Thursday, October 28, 2010

Straight Up with Kristine W :: EDGE on the Net

Straight Up with Kristine W :: EDGE on the Net

She truly is an icon and one of the most powerful voices in popular music! The divine Ms. Kristine W is back jazzin' it with the big boys on her latest and most wonderful release!

Thursday, October 14, 2010

DJ²: The Perry Twins... sexy, energetic, invigorating :: EDGE on the Net

DJ²: The Perry Twins... sexy, energetic, invigorating :: EDGE on the Net

Oh behave! I did my best -- but I'm sure you all will agree that the dynamic DJ duo The Perry Twins are just too hot too ignore! Check out my interview with the boys behind the turntables -- and catch them at a city near you!

Wednesday, October 13, 2010

Fast forwarding with Wanda Sykes :: EDGE on the Net

Fast forwarding with Wanda Sykes :: EDGE on the Net

If you still need proof that things get better check out this extended version of my interview with comedian Wanda Sykes. I spent some time with the funny-lady who is also a very close friend and one of my greatest inspirations. Wanda and her wife Alex are two of the most courageous individuals I know, and it's by their example that I aspire to have just as great an impact on our community as they have demonstrated. Never give up! I learned that from Wanda! Read and let me know what you think!

Justin Utley :: Taking a stand :: EDGE on the Net

Justin Utley :: Taking a stand :: EDGE on the Net

Unabashedly charming and without parallel -- Justin Utley is one of the most talented individuals I've ever met and he faces every challenge with great optimism and joy! His latest accomplishment -- his musical theatre debut in Tony Asaro's Our Country. A reminder of the bigger picture and scheme of things living as a proud, out gay American. This is your country too! You have nothing to fear!

Friday, October 8, 2010


I found myself walking home the other afternoon, all set to catch the 7 train on 42nd and I walked past The Chrysler Building, and realized that I had a lot in common with New York City's deco-style skyscraper. For the longest time, I thought that the Chrysler Building was actually the one scaled by King Kong in the original movie classic -- it was indeed in fact the Empire State Building, which the Chrysler lives in the shadow of. But as I walked by this New York City landmark, admiring it's angular lines and smooth gray surface, it's one of the taller structures in the manmade concrete jungle that is adorned with powerfully godlike griffins near the top arching spectacularly into the building's monolithic upper structure. It's really very impressive! It's just one of the impressive sites in our great city, but at the core when you think that it was imagined by another human being and then realized by a group of workers -- that's what is spectacularly impressive!

And here it sits in midtown Manhattan drawing tourists from all over the world -- the second most famous building in Manhattan...and it looks really happy. The Chrysler Building looks settled and content with it's location...and that gave me great pause. Because when compared to my own life -- I think that I also would feel like the Chrysler Building -- if I wasn't struggling to be like the Empire State Building. The Chrysler is every bit (if not more) majestic than it's sister building -- it draws just as many tourist and it isn't often the focus of impending destruction in sci-fi or disaster movies: you don't see the Chrysler Building getting shot up by alien invaders, ever.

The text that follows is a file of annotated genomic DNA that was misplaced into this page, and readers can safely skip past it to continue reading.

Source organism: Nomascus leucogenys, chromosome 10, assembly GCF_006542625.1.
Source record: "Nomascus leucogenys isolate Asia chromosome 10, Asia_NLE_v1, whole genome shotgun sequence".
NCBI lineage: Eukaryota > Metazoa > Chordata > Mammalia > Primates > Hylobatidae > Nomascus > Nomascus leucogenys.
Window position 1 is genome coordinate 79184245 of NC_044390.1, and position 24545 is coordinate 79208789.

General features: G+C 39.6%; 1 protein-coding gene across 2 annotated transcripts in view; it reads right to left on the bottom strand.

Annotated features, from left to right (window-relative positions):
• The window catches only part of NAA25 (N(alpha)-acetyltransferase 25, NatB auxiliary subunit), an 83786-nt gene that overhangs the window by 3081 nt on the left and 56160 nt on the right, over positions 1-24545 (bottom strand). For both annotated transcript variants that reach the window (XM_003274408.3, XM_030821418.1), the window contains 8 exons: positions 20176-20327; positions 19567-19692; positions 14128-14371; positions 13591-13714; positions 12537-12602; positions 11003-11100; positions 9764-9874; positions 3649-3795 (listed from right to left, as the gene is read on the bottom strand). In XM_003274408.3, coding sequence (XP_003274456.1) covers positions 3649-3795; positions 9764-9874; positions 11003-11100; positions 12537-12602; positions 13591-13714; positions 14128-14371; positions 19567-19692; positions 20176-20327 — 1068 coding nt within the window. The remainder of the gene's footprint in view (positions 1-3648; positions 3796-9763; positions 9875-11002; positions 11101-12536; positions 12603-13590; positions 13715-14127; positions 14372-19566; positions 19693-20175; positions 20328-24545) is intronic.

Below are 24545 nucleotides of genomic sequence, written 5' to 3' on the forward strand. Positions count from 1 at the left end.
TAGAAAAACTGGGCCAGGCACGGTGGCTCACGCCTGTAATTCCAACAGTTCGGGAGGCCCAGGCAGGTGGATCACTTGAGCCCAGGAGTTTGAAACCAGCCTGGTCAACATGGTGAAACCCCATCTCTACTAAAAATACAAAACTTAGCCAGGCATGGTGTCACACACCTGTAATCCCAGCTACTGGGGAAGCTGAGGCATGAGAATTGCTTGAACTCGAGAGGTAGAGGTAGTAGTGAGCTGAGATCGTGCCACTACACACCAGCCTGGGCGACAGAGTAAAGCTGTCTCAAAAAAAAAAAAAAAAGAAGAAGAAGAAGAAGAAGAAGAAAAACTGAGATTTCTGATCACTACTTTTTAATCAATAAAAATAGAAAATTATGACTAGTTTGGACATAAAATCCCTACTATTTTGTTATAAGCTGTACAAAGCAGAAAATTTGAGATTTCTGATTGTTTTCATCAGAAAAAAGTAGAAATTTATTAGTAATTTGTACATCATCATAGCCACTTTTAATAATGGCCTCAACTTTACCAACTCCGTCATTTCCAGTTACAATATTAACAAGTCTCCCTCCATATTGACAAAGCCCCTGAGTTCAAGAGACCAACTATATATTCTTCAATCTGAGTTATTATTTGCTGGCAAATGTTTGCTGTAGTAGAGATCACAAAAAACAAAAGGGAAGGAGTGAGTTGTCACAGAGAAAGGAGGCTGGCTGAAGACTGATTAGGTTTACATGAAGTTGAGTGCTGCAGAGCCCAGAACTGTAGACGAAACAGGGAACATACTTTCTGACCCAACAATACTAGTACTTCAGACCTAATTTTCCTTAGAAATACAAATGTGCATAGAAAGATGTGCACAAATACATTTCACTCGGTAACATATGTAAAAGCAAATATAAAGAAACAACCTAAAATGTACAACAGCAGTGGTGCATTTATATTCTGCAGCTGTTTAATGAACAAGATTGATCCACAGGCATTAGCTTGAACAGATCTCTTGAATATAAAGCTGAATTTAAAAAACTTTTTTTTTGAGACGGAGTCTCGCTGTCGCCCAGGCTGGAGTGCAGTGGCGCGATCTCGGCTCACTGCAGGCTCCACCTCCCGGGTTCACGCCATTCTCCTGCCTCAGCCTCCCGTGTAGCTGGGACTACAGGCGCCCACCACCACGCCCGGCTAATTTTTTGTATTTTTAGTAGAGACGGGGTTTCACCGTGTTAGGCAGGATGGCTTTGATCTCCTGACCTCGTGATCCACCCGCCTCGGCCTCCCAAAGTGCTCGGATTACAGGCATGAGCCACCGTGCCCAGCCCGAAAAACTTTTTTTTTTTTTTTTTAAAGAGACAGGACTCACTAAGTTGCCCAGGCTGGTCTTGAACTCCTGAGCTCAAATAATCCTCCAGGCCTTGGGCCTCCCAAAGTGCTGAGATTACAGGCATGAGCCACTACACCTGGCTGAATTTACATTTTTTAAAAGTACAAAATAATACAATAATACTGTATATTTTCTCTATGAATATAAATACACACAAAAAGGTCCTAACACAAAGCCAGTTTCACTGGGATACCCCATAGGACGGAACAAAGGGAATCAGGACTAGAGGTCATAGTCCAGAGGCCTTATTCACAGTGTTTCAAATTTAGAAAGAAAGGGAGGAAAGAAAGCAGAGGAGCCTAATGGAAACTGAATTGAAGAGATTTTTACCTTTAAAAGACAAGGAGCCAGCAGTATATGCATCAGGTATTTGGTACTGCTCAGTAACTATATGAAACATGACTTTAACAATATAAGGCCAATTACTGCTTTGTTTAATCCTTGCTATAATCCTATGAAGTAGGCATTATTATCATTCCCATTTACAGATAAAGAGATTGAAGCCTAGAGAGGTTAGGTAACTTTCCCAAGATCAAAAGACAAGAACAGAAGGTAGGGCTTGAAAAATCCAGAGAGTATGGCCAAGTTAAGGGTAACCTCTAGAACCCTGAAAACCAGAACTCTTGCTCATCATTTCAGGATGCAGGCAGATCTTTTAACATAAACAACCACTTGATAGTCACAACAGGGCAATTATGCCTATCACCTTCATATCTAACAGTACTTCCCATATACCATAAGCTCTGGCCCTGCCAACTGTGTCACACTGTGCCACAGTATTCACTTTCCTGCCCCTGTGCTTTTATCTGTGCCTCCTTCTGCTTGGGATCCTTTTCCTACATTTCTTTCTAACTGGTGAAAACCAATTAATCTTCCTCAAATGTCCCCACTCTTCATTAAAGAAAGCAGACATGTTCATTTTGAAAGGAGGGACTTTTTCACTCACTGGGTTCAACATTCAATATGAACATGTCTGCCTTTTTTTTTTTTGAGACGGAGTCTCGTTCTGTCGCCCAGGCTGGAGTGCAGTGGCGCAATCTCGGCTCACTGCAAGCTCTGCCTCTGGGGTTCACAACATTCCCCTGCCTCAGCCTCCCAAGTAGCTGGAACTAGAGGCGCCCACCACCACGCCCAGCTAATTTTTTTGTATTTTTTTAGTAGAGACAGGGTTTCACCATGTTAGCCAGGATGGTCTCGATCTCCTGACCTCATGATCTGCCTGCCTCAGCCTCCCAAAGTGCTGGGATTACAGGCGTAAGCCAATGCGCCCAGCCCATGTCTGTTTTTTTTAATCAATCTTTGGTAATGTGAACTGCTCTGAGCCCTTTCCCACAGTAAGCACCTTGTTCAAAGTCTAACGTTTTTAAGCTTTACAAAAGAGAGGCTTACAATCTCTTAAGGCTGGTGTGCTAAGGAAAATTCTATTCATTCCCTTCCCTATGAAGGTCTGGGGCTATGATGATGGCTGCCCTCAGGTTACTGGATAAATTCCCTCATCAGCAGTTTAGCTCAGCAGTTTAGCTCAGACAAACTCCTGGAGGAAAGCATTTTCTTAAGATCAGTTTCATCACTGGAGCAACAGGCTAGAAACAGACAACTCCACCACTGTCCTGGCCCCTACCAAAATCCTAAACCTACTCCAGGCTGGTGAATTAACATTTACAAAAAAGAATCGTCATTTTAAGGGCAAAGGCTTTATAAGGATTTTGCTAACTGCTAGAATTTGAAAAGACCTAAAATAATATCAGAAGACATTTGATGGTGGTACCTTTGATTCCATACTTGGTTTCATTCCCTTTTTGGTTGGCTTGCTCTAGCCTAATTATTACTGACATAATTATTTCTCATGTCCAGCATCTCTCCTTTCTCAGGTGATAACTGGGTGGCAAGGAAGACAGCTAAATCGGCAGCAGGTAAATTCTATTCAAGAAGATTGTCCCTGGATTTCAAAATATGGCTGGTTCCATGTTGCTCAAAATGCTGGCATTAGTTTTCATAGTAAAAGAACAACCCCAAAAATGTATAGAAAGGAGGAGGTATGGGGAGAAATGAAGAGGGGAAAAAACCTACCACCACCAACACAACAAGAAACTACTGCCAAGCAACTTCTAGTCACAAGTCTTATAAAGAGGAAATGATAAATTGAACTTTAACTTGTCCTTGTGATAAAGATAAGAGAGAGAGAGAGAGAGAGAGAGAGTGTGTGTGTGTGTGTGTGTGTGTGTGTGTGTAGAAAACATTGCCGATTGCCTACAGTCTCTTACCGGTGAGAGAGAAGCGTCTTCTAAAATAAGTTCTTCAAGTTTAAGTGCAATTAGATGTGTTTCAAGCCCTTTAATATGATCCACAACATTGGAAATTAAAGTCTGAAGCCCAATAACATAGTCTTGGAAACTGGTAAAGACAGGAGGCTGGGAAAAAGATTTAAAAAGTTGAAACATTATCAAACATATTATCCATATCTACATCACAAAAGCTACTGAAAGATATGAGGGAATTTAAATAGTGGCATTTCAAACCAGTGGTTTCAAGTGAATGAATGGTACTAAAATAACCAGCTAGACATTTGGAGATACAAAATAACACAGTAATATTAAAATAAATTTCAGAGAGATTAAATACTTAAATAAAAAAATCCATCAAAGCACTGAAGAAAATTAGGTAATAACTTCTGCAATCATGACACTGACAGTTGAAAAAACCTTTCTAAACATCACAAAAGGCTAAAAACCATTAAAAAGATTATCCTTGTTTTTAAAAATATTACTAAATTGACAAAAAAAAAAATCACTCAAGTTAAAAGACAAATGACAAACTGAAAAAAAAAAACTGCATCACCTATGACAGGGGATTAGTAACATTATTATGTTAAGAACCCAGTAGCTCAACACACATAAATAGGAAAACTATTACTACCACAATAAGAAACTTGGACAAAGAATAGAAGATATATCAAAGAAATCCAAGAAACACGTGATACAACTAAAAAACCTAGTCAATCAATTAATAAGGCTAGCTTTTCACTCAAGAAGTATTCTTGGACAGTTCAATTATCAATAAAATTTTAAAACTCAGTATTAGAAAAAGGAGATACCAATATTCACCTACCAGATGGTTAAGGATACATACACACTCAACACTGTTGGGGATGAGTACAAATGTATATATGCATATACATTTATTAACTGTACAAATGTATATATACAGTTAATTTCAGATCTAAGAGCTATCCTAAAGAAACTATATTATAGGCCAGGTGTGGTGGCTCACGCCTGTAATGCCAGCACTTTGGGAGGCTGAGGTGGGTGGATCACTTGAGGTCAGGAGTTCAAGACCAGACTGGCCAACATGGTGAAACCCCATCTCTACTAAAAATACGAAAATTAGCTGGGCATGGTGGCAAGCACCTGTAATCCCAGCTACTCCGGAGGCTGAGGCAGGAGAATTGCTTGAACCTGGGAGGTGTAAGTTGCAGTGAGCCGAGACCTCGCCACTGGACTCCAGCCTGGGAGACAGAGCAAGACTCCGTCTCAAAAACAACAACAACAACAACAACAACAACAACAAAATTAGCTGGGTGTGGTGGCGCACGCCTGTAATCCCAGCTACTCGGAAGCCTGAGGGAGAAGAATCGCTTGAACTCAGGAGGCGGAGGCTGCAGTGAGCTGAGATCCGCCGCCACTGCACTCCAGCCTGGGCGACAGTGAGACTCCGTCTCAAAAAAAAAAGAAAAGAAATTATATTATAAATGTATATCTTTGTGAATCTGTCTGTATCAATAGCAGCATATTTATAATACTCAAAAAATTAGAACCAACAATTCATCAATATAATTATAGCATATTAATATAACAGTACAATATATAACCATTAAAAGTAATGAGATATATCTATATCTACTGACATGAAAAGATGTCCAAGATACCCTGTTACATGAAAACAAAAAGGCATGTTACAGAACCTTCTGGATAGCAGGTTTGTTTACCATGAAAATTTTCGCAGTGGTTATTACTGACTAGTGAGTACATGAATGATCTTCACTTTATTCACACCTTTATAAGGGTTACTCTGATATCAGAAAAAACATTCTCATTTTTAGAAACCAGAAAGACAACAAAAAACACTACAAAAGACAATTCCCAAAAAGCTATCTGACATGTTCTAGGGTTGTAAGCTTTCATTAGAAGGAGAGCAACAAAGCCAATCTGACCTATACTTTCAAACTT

When I look at the Chrysler Building and admire it's strength, it's purpose -- I find a kindred spirit. I respect it's majesty and how it stands mighty and poised for battle -- it's powerful looking without having to boast about it. It shines upwardly reaching to the sky and when it glows it's vibrant from within. The building looks like it's smiling standing vigil over the denizens of the streets below, and where the Empire State Building appears imperious and royal -- the Chrysler is like an accessible celebrity who rides the subway. It maintains an amazing polish and sheen! It doesn't look a day over 30. Above all it looks like it's having a better time than any other building skyscraper (except the Conde Nast Building down the street) in the city! And like that!

Someday perhaps I'll feel like the Empire State Building. Until then I'm happy to live up to the Chrysler's reputation...if only 20%. I don't think I've earned it's full regality but I'm working on it. And it will be soon in the meantime I'll wink and smile at the building that does the same back everyday and all over New York City!

Sunday, October 3, 2010


Without a doubt this past week was among the most tragic faced within our community. Needlessly the lives of 6 gay youth were lost primarily because they were bullied or disrespected. The burden of acceptance was just too much for them and these young innocents decided it was easier to just take their lives. Among the sadder cases was the story of a young Texas youth, Asher Brown -- he was 13 and from the looks of him and the pictures his family shared of him in telling his story, Asher was a very happy boy -- small for his age, but with a round happy face and gifted smile that was certainly destined for something great. Asher has been made fun and teased at in school, and in the week leading up to his suicide, was pushed down the stairs at school and watched as his abusers kicked his books down the hall. The day before he shot himself in the face, Asher had asked if he could speak with his step dad and told him that he knew he was gay. It was never made clear in the media how his step dad responded but from how his parents spoke of young Asher it was difficult to imagine that they would loved him any less. Instead of facing the unexpected joy of his life, Asher was so distraught he ended it.